When Lila visits the Reverend for the first time in Marilynne Robinson’s marvelous new novel, she has been wondering “why things happen the way they do” and decides to put the question to the old man by knocking on his door (29). The Reverend tells Lila he finds the question very interesting, but then of course he’s interested in Lila herself, a young woman who has appeared in his life like a bird swept into the house by a storm, bearing a “blessing” along with its alien “wildness” (19). In other words the Reverend is preoccupied with the same question as Lila, who, for all her confusion and lack of schooling, is attuned to the evasiveness underlying the Reverend’s cautious humility as he plays host to her. The question of “why things happen the way they do” is bound up with what is happening to the two characters there and then — they are falling in love — but neither can quite sort out the relationship between the question and their inarticulate desires.
“Tell me how it came to be on your mind. In a few words.”
She said, “I got time to myself. I think about things.”
“Yes. Clearly you do. Interesting things.”
“I spose everybody thinks about ’em.
He laughed. “Right. But that’s interesting too.”
“On Sundays you talk about the Good Lord, how he does one thing and another.”
He blushed. It was as if he expected that question, too, and was surprised again that the thing he expected for no reason was actually happening. He said, “I know that I am not — adequate to the subject. You have to forgive me.”
She nodded (31).
This is a delicate moment, a scene in which the unknown and the unspoken shape the characters’ actions, as happens so often in this story. It’s also a moment when we’re invited to consider the shape of the narrative, “why things happen the way they do” in the construction of the novel. The Reverend says that Lila’s question is “theological,” or at least “philosophical” (112), but we might add that it’s narratological too, because her query is metaleptic, as narratologists say, operating both at the level of the tale and the telling. Why, the reader might ask, does Lila’s first visit to the Reverend follow a scene where we already learned they get married? Why are Lila’s years in Gilead constantly intercut with episodes from her early life? These questions point insistently at problems of time, or more specifically anteriority: the mystery of beginnings, origins, and first occasions. Often something is mentioned in Lila that has not yet been narrated; this means that the mention is proleptically indicating something to come in the book. But that thing to come likely has to do with events that occurred before, and so requiring flashback, or “analepsis.”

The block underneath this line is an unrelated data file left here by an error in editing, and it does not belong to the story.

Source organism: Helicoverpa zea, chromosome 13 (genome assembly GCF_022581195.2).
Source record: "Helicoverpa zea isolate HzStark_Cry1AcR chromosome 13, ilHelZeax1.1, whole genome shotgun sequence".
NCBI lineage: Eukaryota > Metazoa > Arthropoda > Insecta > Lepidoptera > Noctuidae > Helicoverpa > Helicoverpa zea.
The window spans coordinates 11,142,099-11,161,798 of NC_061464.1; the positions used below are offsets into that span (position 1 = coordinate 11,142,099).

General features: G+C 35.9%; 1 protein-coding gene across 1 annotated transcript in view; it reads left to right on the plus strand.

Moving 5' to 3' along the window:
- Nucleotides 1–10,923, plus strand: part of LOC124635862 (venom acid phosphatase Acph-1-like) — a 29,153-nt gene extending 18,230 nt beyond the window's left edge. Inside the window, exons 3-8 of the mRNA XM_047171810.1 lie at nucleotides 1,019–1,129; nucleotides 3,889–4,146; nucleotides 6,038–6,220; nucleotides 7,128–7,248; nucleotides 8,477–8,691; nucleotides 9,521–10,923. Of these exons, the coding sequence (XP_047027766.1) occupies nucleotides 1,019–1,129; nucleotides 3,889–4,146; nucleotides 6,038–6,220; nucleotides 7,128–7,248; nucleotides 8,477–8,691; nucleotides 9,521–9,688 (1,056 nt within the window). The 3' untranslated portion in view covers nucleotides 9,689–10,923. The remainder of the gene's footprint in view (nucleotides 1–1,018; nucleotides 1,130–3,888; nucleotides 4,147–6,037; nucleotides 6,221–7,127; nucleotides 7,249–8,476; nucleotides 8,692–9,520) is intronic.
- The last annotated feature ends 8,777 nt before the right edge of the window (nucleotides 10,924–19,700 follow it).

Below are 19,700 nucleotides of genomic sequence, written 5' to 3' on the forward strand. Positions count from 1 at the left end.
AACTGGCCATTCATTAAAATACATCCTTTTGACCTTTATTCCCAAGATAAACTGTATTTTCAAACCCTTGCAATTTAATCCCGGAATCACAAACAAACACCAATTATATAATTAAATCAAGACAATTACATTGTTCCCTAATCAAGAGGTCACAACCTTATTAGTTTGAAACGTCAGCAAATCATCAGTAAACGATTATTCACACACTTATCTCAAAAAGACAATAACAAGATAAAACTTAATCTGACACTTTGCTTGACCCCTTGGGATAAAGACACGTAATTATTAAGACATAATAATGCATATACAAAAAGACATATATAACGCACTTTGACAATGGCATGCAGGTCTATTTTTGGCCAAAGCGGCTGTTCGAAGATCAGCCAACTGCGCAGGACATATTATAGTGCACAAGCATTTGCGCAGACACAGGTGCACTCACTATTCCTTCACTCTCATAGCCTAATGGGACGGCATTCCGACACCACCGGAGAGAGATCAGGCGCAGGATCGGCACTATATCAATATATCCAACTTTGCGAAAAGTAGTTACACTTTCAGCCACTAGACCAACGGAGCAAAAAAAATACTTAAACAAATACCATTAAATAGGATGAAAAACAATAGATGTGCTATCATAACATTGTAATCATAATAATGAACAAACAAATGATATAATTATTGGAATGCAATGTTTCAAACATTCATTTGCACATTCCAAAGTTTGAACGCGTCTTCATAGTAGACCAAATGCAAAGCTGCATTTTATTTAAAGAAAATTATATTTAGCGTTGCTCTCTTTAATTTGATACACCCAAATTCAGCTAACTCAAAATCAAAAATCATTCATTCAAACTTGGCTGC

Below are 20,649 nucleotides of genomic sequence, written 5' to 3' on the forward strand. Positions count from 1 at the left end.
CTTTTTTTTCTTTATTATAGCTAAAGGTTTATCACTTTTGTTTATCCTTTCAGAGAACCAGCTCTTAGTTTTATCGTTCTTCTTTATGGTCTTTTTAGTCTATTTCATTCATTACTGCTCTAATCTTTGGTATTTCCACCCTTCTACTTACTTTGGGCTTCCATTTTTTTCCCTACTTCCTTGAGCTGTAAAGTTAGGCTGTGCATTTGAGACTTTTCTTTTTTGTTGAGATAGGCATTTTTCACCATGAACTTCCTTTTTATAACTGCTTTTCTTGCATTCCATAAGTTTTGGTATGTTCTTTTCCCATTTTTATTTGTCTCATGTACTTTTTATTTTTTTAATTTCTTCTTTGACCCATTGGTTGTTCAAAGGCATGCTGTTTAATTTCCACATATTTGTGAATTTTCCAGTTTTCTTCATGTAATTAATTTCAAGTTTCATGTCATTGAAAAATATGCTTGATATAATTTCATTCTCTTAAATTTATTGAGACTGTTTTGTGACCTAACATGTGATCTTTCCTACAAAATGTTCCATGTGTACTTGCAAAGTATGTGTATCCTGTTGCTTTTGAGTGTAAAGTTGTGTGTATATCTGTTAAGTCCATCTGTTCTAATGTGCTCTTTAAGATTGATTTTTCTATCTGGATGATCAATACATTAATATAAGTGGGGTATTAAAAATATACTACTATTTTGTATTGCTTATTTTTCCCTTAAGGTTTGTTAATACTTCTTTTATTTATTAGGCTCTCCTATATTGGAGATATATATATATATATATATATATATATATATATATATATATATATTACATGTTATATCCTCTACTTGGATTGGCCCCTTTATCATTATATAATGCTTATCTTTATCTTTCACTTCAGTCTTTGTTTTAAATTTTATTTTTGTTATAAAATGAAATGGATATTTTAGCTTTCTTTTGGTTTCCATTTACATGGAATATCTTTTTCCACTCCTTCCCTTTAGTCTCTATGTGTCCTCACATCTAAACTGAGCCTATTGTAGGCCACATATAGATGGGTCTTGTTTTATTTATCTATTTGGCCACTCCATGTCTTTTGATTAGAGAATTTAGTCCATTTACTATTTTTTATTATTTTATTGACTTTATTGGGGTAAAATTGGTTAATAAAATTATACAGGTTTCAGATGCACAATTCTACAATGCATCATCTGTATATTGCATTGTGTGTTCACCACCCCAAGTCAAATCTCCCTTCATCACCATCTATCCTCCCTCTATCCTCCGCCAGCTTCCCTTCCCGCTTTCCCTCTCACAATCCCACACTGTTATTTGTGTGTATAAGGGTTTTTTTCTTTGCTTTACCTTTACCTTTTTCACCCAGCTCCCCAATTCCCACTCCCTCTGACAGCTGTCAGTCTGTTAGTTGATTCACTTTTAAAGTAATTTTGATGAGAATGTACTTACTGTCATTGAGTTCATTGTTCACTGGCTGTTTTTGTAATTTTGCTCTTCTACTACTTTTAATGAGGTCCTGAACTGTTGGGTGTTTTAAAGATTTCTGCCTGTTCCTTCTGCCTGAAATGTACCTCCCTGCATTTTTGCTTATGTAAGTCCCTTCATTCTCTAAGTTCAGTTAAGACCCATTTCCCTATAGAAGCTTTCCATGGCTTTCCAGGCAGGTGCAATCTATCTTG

The author’s deft handling of narrative temporality can be seen in the following passage, where Lila visits the Reverend’s church for the first time. Lila feels embarrassed and out of place, a stranger in the town of Gilead, entirely ignorant of church customs, indeed of Christianity itself. The Reverend rises to his feet when Lila appears in the door, which makes her take fright and flee. She is determined to do better when she tries again some days later.
So she decided she would go back to the church and walk in the door the way she meant to do in the first place. But when she did walk in, he stood up, so she left, and those ladies followed her out into the street (36).
The passage is disorienting because the second sentence initially leads us to think that it follows the first one in a temporal sequence resulting from Lila’s decision to “go back to the church.” Instead it analeptically returns us to the previous visit when she walked in but quickly left. One could restore the proper chronology by inverting the order of the two sentences, but that would destroy the internal temporality of Lila’s psychic experience, which follows the fits and starts of obsessional reflection and traumatic recall. In this mental realm, Lila’s “decisions” shape time in their own way, and this is reflected in the weird syntax of our two sentences. Her (proleptic) intention to “go back to the church” is realized not in the act of doing so but rather in the (analeptic) memory that goes back to the time “she did walk in” before. Why do things happen this way?